UK launches booster COVID-19 vaccine study as B1.617.2 variant cases rise

The Cov-Boost study will trial seven vaccines to provide data on the impact of a third dose on patients' immune responses.
A healthcare worker wearing a mask, scrubs and gloves holds an injection
A healthcare worker wearing a mask, scrubs and gloves holds an injection
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Thousands of volunteers will receive a booster COVID-19 vaccine in a new clinical trial launching on Wednesday to study the impact of the third jab to protect against the deadly virus, UK Health Secretary Matt Hancock has announced. The Cov-Boost study will trial seven vaccines to provide data on the impact of a third dose on patients' immune responses, as Britain confirmed 2,967 cases of the B1.617.2 variant first discovered in India up from the 2,323 on Monday.

During a briefing from 10 Downing Street in London, Hancock reiterated UK Prime Minister Boris Johnson's earlier statement from the House of Commons that there is increasing confidence that the vaccines currently being administered are effective against the B1.617.2 variant, which has been found to be more easily transmissible from person to person. Strong evidence shows the vaccines protect you and your loved ones from serious illness and they also reduce transmission, which is why we've introduced additional surge measures in the areas with rising cases of the variant first identified in India, said Hancock. Vaccines are turning the tide against this pandemic and I'm incredibly proud the UK has one of the highest uptake rates in the world, with 90% of people saying that they have had or will have the jab, he said.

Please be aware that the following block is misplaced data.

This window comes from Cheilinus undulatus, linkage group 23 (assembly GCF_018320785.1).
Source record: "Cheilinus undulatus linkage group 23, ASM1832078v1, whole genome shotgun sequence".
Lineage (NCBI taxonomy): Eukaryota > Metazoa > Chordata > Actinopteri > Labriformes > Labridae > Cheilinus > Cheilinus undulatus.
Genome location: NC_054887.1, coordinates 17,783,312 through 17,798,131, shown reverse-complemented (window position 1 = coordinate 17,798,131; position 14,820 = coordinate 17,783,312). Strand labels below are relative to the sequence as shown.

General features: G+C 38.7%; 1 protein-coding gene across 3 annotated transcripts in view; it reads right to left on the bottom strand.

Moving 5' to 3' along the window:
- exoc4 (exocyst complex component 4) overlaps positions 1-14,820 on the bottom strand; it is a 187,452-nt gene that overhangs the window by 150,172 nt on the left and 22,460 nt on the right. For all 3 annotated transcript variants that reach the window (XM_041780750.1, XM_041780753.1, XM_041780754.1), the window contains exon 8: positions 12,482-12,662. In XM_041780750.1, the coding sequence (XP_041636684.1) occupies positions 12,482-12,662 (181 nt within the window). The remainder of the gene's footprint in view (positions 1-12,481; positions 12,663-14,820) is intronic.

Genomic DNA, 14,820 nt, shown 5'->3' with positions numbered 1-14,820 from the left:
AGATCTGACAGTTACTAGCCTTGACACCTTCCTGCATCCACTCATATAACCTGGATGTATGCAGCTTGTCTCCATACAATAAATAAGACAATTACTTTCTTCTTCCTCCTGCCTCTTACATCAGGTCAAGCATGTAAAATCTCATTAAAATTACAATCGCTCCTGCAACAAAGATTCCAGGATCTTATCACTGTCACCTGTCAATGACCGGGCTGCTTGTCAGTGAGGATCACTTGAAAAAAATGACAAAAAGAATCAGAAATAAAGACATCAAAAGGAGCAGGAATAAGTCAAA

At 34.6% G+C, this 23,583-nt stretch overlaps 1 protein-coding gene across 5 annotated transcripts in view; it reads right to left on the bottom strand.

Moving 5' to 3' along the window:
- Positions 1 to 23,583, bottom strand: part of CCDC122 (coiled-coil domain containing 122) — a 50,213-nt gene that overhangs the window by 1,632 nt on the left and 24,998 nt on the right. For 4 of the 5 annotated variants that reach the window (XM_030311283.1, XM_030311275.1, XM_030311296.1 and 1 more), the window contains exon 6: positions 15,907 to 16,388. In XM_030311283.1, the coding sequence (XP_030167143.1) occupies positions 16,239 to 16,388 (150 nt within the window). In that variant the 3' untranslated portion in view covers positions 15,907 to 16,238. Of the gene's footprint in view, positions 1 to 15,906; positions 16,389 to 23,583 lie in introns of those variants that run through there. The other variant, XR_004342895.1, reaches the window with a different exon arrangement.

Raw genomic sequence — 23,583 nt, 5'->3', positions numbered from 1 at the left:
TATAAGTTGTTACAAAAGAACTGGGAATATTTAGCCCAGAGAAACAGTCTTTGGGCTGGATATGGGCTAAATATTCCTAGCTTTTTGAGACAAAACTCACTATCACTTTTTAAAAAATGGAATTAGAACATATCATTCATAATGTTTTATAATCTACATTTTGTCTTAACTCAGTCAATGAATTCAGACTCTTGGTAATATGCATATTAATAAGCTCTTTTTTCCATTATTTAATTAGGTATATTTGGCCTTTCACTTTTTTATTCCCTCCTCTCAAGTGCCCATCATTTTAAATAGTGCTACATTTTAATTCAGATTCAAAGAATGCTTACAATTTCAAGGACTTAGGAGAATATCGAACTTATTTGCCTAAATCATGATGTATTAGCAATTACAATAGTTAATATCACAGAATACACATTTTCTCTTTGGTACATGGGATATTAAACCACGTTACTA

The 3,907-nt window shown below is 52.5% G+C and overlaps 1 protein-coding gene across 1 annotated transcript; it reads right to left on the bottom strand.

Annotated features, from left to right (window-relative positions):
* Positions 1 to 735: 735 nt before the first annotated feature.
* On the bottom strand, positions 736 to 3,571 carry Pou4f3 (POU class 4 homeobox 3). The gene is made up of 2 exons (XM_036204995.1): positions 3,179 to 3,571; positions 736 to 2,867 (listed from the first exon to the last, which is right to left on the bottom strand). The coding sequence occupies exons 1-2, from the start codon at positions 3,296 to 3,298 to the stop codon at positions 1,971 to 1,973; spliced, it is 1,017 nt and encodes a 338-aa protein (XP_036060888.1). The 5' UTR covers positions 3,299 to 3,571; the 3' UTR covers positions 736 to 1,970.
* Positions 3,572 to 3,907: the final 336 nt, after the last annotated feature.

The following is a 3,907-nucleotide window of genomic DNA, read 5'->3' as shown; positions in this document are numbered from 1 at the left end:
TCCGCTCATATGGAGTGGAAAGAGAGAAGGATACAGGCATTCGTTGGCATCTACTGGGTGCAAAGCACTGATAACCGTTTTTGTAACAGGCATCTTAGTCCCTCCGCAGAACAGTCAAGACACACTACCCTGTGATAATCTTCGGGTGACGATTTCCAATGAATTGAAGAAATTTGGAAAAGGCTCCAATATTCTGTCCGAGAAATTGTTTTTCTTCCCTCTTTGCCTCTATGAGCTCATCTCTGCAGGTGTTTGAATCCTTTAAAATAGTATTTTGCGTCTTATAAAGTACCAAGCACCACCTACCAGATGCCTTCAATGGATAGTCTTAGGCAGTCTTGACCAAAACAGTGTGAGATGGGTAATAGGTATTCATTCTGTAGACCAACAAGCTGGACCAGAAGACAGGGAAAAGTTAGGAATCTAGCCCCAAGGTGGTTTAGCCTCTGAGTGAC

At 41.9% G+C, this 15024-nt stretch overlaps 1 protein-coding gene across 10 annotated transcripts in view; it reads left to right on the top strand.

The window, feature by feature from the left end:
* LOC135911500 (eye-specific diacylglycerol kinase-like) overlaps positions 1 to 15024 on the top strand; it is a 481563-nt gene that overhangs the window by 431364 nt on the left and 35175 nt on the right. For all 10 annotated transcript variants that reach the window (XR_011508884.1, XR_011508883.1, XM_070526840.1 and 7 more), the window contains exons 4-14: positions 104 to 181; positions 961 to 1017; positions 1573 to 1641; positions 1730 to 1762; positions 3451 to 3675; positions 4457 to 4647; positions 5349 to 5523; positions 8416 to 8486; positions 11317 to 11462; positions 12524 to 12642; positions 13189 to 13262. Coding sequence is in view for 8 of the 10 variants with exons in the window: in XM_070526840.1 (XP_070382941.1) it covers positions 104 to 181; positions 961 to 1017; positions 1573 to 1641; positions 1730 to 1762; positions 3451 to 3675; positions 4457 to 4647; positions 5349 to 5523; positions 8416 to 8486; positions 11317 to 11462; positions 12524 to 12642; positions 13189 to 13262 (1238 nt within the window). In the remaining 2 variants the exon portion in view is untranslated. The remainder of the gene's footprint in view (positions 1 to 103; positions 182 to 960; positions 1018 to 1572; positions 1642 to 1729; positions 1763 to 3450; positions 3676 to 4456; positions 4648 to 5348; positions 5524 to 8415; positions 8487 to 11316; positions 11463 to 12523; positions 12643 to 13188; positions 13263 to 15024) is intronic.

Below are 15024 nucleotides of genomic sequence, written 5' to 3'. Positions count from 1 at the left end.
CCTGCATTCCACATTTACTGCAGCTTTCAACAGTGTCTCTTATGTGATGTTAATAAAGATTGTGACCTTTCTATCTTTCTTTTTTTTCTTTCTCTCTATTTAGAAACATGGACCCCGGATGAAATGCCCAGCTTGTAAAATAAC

Relaying the latest data, the health minister said that hospitalisations and deaths from COVID-19 remain very low but there was a need to proceed with vigilance . Health services across the UK have now administered a total of 57.8 million vaccines between December and May, including 36.9 million people with their first dose (70.2%) and 20.8 million with both doses (39.6%).

The UK vaccination programme has been a phenomenal national effort, with seven in 10 UK adults now having had their first COVID-19 jab. It is vital that we continue to support the world-renowned British research sector that has contributed to its success, said Hancock. We will do everything we can to future-proof this country from pandemics and other threats to our health security, and the data from this world-first clinical trial will help shape the plans for our booster programme later this year. I urge everyone who has had both doses of a COVID-19 vaccine, and is eligible, to sign up for this study and play a part in protecting the most vulnerable people in this country and around the world for months and years to come, he said.

The Cov-Boost study will be led by University Hospital Southampton NHS Foundation Trust and backed by 19.3 million pounds of government funding through the Vaccines Taskforce. Dubbed a world-first, it is designed to give scientists from around the globe and the experts behind the UK's COVID-19 vaccination programme a better idea of the impact of a booster dose of each vaccine in protecting individuals from the virus.

The study will take place at 16 National Institute for Health Research (NIHR) supported sites across England, and also within Health and Care Research Wales and NHS Research Scotland sites. It will include a total of 2,886 patients and participants are to begin being vaccinated from early June. All participants will be monitored throughout the study for any side effects and will have bloods taken to measure their immune responses at days 28, 84, 308 and 365, with a small number having additional blood tests at other times. All sites will have an electronic diary for all participants that will send alerts to the team in real time if needed and a 24-hour emergency phone to a doctor on the study, who can provide further clinical advice. The initial findings, expected in September, will help inform decisions by the Joint Committee on Vaccination and Immunisation (JCVI) on plans for a booster programme from autumn this year, ensuring the country's most vulnerable are given the strongest possible protection over the winter period.

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